On February 5, 2006, Russia's beloved elder, Archimandrite John (Krestiankin), reposed in the Lord. The Pravdoliubov family, full of priests and even new martyrs, lived in Ryazan Province, where Fr. John served for many years in various parishes. This family has produced even more priests, one of whom serves in the Resurrection Church in Moscow, and has written his recollections of a life-long relationship with the wise spiritual instructor.
I worked on my recollections throughout Great Lent of 2005, finished them on Pascha, and sent them to Pechory. Fr. John read these notes and approved them. He did not ask that anything be removed, had no problems with them, and now these notes are very, very dear to me. After all, Fr. John read them himself, and agreed with everything! He did not say that I wrote anything from my own self…
Thus, these recollections are valuable no matter how they have been written in that Archimandrite John (Krestiankin) himself approved of them.
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My parents, Archpriest Anatoly and Olga Mikhailovna Pravdoliubov, were always very close to Fr. John (Krestiankin). When Fr. John served in the village of Troitsa-Pelenitsa (Yasakovo) in Ryazan diocese, my father was serving during those years in the town of Spassk-Ryazansky. These parishes were very close to each other and my parents often visited with Fr. John. Even then, they related to him as to an elder, although Fr. John was only four years older than my father. They were especially close during the time that Fr. John served at his last parish in Ryazan diocese—the St. Nicholas Church in the town of Kasimov. We children also remember that time well, for we were already sufficiently grown. We remembered the long Church services Fr. John served—All-Night Vigil with a litya, akathists, and very long sermons.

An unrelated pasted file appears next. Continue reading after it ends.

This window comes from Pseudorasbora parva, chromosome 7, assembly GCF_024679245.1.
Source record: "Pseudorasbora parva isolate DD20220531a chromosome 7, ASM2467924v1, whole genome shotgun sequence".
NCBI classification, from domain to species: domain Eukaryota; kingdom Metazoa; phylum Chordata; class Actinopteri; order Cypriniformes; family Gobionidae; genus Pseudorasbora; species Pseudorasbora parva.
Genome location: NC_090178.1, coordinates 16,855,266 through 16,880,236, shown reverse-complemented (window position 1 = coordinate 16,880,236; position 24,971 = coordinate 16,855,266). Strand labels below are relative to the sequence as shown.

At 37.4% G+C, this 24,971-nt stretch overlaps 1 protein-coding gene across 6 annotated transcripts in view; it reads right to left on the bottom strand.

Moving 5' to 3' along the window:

Fr. John did not serve in Kasimov very long, we remember that time as a great and significant period in our lives. I can explain this by saying that for Fr. John himself, every day was very important, and therefore people around him perceived time differently. A multitude of events fit into that short period of time: services, sermons, Fr. John's travels, after which he would always organize meetings where his close friends would gather with him: my parents and all the children, my uncle, Archpriest Vladimir Pravdoliubov and his family; and these talks would go on deep into the night. For the children, these were very important meetings—we were witnesses of the talks between clergymen, their discussions of pastoral problems, and questions regarding Church services.
At one of these meetings, Fr. John somehow mentioned monasticism. He was addressing my aunts, Vera Sergeyevna and Sophia Sergeyevna, as if urging them to think about receiving the monastic tonsure. Fr. John was not a monk before he moved to Pechory, and Vera Sergeyevna thought to herself, "And what is Fr. John? 'Grayish?' After all, he is not a monk!" Suddenly Fr. John turned to Vera Sergeyevna and said with a smile, "I'm grayish, grayish! Well, you also remain grayish for now."
Fr. John had a subtle sense of humor. Once after the Vigil service, he gave a very long sermon that lasted an hour and a half. When he had finished, he came up to the choir and asked, "Has anyone fallen out of the window?" My aunt Sophia Sergeyevna replied immediately, "What, is it already midnight?" Fr. John liked her answer.
In Kasimov, Fr. John began to serve the sacrament of Unction for all who wanted it. This had never been done before; Unction was considered a sacrament to be served only in case of serious illness. Fr. John agreed with this understanding of the sacrament, but persuaded my father, Archpriest Anatoly, and my uncle, Archpriest Vladimir, for a long time that such a time has come when no one can consider himself completely healthy—everyone has some kind of illness. Therefore, everyone can receive Unction once a year; and an announcement should be made in the church ahead of time so that everyone who wants to could come at the appointed time. Archpriests Anatoly and Vladimir agreed with Fr. John; nevertheless the Unction services at first took place not in the church, but at the home of my grandmother, Lydia Dimitrievna. This happened in February of 1967.